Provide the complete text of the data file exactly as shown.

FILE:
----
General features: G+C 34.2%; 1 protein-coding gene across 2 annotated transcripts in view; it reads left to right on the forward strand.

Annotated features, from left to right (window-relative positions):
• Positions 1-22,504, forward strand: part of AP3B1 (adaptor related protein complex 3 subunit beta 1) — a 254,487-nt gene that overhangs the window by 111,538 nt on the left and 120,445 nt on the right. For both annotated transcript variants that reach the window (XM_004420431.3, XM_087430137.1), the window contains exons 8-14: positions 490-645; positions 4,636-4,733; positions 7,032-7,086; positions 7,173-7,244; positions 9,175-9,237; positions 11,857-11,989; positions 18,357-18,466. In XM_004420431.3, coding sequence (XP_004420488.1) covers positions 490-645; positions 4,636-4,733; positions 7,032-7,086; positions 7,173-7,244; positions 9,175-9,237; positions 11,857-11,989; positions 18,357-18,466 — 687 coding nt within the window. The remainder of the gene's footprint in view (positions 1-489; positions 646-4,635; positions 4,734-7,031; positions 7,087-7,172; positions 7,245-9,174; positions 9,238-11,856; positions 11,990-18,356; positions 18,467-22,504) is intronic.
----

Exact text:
General features: G+C 34.2%; 1 protein-coding gene across 2 annotated transcripts in view; it reads left to right on the forward strand.

Annotated features, from left to right (window-relative positions):
• Positions 1-22,504, forward strand: part of AP3B1 (adaptor related protein complex 3 subunit beta 1) — a 254,487-nt gene that overhangs the window by 111,538 nt on the left and 120,445 nt on the right. For both annotated transcript variants that reach the window (XM_004420431.3, XM_087430137.1), the window contains exons 8-14: positions 490-645; positions 4,636-4,733; positions 7,032-7,086; positions 7,173-7,244; positions 9,175-9,237; positions 11,857-11,989; positions 18,357-18,466. In XM_004420431.3, coding sequence (XP_004420488.1) covers positions 490-645; positions 4,636-4,733; positions 7,032-7,086; positions 7,173-7,244; positions 9,175-9,237; positions 11,857-11,989; positions 18,357-18,466 — 687 coding nt within the window. The remainder of the gene's footprint in view (positions 1-489; positions 646-4,635; positions 4,734-7,031; positions 7,087-7,172; positions 7,245-9,174; positions 9,238-11,856; positions 11,990-18,356; positions 18,467-22,504) is intronic.